Birdwatching - The Basics


What is hidden in the grass?

The Basics of Birdwatching

 

Like many things in life, either you like it or you don't. As simple as that. Some start birdwatching very early in life others come to it at various stages in their life. When you go out birdwatching you will find it calms you down. In our hectic times this is very good news for stressed people.

 

However, you are also urged to start looking at things from nature's point of view. What equipment is necessary? Of course you will need a field guide. I believe that Collins Bird Guide by Lars Svensson, Dan Zetterström and Peter J. Grant, is still a very good field guide to take out. For German readers I recommend "Der Kosmos Vogelfuehrer", Author Lars Svensson.

 

Both books have brilliant drawings of all species, also maps show regular breeding, wintering or migration. Both books are still pocket size and have extensive information for field recognition of birds.

 

A good pair of binoculars is required with magnification 8 X 56 for use even in twilight; also possible is a glass with magnification 10 X 42. What suits you and your eyes best, please find out for yourself.

 

As for clothing, you should not go out wearing strong Colours such as yellow or red. Outdoor clothing is fully suitable and the cloth should not make a rustling noise. Have you got it all? Then start birdwatching.

 

Look at the above pic. Where are they? There are three common snipes hidden in the gras. They do their best to hide them from us humans. With patience you can spot them anyway. The rest is going out and look what there is to see for you.

 

Make notes, maybe mark maps with your findings. It makes sense to join a club. In the UK the first choice is the RSPC in Germany it would the Nabu or Naturschutzbund. 

 

Please check out my Wildlife Channel if you are interested in the Topography of a Bird.

Also on my Wildlife Channel you will find Places to go for bird watching and animal photography. There is a comprehensive list of places worthwile a visit.


Rehdener Geestmoor
Observation tower Rehdener Geestmoor Diepholzer Moorniederung
Rehdener Geestmoor
Rehdener Geestmoor Diepholzer Moorniederung
Common Crane
Common Cranes feeding on a harvested field

Birdwatching - Observing Cranes

 

Some Rules for Observing Cranes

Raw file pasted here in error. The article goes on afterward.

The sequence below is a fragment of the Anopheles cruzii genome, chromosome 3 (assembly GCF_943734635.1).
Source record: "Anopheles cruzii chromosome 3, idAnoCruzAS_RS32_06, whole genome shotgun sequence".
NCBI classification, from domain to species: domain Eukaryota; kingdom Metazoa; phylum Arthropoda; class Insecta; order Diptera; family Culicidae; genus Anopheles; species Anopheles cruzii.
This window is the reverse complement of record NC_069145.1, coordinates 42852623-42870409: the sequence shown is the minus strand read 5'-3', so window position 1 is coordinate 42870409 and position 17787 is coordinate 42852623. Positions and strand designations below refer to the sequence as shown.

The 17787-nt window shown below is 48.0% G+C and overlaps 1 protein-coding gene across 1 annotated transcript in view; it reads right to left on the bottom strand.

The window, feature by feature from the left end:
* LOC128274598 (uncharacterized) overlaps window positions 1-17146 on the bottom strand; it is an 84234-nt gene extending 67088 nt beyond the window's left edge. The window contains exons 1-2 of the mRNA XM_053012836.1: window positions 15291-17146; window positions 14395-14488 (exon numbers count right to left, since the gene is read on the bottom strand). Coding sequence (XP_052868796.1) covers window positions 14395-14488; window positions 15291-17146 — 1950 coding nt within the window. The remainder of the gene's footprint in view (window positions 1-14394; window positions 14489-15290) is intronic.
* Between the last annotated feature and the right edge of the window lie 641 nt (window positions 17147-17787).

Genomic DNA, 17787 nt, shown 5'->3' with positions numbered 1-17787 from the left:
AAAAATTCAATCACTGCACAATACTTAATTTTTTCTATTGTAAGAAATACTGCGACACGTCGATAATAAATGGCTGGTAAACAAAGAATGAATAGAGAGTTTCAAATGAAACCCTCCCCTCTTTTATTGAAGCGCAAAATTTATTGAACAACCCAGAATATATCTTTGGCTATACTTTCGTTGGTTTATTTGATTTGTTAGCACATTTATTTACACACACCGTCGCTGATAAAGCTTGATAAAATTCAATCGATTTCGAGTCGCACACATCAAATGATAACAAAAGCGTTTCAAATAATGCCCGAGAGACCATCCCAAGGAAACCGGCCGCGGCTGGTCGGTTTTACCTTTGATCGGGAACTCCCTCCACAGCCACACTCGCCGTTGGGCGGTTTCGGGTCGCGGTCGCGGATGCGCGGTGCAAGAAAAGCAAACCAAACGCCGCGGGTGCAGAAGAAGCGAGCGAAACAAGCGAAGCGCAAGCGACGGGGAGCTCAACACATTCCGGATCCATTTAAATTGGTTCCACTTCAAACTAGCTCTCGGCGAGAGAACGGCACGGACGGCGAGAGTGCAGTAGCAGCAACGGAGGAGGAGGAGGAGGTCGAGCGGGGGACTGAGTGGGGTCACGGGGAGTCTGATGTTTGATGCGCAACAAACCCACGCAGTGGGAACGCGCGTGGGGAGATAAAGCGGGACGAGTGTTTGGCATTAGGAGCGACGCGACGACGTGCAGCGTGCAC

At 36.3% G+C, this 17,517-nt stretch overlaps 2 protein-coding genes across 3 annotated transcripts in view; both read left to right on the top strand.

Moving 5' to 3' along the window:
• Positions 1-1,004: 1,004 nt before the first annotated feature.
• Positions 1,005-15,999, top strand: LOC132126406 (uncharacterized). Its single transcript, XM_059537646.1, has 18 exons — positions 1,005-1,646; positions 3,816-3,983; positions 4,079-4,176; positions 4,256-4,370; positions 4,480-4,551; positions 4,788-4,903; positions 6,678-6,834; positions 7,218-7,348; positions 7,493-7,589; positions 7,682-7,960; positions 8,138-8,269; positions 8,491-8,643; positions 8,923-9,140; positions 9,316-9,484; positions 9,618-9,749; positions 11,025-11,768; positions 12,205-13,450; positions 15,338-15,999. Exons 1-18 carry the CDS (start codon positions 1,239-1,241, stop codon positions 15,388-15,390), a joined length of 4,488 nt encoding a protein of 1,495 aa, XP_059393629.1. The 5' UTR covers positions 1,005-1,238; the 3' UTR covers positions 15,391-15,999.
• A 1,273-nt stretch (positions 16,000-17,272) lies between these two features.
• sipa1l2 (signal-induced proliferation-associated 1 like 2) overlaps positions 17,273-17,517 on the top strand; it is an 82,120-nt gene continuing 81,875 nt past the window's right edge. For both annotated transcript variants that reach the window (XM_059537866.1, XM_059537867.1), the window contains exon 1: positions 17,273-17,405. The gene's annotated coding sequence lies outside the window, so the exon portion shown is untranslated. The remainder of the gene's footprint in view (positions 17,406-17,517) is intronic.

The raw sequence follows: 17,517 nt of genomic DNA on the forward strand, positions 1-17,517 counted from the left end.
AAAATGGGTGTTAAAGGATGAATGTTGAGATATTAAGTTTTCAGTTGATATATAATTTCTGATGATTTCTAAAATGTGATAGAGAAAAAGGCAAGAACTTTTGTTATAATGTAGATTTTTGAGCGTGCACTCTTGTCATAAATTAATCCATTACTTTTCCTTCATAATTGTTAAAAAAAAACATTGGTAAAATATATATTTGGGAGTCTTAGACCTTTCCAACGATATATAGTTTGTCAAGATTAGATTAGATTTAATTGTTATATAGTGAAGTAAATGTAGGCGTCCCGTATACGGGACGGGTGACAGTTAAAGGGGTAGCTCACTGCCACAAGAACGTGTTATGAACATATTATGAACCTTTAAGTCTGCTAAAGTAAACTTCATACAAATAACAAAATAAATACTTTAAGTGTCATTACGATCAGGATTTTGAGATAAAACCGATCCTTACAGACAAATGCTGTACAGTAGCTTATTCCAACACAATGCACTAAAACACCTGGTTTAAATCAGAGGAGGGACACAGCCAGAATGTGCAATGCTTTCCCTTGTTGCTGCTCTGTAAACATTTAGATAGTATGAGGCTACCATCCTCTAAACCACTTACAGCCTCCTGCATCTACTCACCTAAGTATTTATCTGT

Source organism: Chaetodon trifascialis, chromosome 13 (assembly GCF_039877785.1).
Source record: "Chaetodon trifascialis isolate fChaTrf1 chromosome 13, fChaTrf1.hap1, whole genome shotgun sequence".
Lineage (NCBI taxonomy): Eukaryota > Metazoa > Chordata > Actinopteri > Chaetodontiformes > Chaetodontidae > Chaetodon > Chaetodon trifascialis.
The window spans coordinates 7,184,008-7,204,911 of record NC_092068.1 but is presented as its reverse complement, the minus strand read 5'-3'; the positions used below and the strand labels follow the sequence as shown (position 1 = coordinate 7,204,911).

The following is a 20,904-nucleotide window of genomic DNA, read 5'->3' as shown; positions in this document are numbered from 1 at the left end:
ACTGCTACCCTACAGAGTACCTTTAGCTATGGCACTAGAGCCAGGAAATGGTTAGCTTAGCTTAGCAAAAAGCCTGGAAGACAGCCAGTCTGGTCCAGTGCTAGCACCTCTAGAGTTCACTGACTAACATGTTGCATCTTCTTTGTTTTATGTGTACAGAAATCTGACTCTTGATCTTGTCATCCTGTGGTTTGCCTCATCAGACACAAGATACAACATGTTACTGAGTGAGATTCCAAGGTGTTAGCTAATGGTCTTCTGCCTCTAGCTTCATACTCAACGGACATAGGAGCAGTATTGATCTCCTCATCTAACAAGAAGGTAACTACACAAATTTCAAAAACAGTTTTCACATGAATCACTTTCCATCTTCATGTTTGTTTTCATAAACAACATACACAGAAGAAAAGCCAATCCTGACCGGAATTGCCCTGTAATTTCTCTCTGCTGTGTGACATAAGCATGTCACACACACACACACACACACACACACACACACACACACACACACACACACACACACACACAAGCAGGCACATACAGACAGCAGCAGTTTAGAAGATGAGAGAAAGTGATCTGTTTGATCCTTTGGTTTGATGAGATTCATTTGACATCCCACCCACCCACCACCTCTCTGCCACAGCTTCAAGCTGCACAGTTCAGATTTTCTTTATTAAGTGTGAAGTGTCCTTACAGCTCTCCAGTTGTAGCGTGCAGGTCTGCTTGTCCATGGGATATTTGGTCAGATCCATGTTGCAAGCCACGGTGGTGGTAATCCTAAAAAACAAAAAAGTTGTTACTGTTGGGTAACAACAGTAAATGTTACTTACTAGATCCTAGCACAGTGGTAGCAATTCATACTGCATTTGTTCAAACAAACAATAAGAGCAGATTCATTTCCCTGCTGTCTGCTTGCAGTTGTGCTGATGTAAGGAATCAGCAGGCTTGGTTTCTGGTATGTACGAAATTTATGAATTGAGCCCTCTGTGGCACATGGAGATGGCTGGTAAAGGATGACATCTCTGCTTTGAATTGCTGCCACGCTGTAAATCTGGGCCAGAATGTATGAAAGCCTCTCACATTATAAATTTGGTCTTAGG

You should arrive at least one hour bevor sunset. Please allow for sufficient time for your walk from the car park to the observation post.

 

  1. Use the observation post in the region in order to watch cranes flying in at their resting and sleeping areas.
  2. Keep calm and be silent.
  3. You should use light intense binoculars magnifying 8x56 or 10x42 maybe even 15x42. A spotting scope at 30x80 is also much to be advised, please consider using a tripod for more stability.
  4. Bird photography only with light intense fixed focal length, but only as long as available light allows for taking shots at all. No flash photography. Over ISO 1600 the shots are rendered useless. At that point it is better to just watch and enjoy the wonderful cranes.
  5. Always keep your distance. The flight distance is rather high, on average between 200 m to 300 m.
  6. All cranes heads up in the air means the birds feel quite significantly be disturbed. Expect the entire group to fly away immediately.
  7. During daylight observe the cranes from your car when the birds are on the fields feeding.

For more information on the Common Crane please visit raymondloyalwildlife

 

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Watching Cranes
How to best watch cranes as pdf download
Common Crane Observation Rules.pdf
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Common Crane
Cranes flying in to their resting places
Crane observation
Observation post at Oppenweher Moor
Common Crane
Cranes fyling in to their resting places

Oppenweher Moor Diepholzer Moorniederung
Oppenweher Moor with rainbow at the horizon
Oppenweher Moor Diepholzer Moorniederung
Oppenweher Moor Observation post